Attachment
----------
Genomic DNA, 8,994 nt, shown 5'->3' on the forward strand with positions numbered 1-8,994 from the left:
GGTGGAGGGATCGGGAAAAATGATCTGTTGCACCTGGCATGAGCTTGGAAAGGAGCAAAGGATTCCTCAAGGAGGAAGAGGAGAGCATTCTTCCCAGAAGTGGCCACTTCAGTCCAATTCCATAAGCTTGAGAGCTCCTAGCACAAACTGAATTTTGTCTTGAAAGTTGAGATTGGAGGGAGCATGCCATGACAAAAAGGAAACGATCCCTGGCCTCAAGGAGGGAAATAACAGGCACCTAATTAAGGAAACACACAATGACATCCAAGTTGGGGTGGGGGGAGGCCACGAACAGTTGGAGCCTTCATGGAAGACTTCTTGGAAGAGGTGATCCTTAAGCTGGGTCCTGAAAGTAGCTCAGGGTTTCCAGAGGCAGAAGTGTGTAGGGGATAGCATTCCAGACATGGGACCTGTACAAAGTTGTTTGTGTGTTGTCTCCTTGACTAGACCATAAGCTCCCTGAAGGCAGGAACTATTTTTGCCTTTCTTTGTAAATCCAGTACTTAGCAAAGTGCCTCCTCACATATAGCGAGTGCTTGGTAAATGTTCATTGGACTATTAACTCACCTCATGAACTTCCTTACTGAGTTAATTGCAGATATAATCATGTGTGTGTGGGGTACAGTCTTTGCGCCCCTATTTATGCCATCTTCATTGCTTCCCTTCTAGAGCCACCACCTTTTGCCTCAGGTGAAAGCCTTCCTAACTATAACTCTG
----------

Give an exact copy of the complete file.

Genomic DNA, 8,994 nt, shown 5'->3' on the forward strand with positions numbered 1-8,994 from the left:
GGTGGAGGGATCGGGAAAAATGATCTGTTGCACCTGGCATGAGCTTGGAAAGGAGCAAAGGATTCCTCAAGGAGGAAGAGGAGAGCATTCTTCCCAGAAGTGGCCACTTCAGTCCAATTCCATAAGCTTGAGAGCTCCTAGCACAAACTGAATTTTGTCTTGAAAGTTGAGATTGGAGGGAGCATGCCATGACAAAAAGGAAACGATCCCTGGCCTCAAGGAGGGAAATAACAGGCACCTAATTAAGGAAACACACAATGACATCCAAGTTGGGGTGGGGGGAGGCCACGAACAGTTGGAGCCTTCATGGAAGACTTCTTGGAAGAGGTGATCCTTAAGCTGGGTCCTGAAAGTAGCTCAGGGTTTCCAGAGGCAGAAGTGTGTAGGGGATAGCATTCCAGACATGGGACCTGTACAAAGTTGTTTGTGTGTTGTCTCCTTGACTAGACCATAAGCTCCCTGAAGGCAGGAACTATTTTTGCCTTTCTTTGTAAATCCAGTACTTAGCAAAGTGCCTCCTCACATATAGCGAGTGCTTGGTAAATGTTCATTGGACTATTAACTCACCTCATGAACTTCCTTACTGAGTTAATTGCAGATATAATCATGTGTGTGTGGGGTACAGTCTTTGCGCCCCTATTTATGCCATCTTCATTGCTTCCCTTCTAGAGCCACCACCTTTTGCCTCAGGTGAAAGCCTTCCTAACTATAACTCTG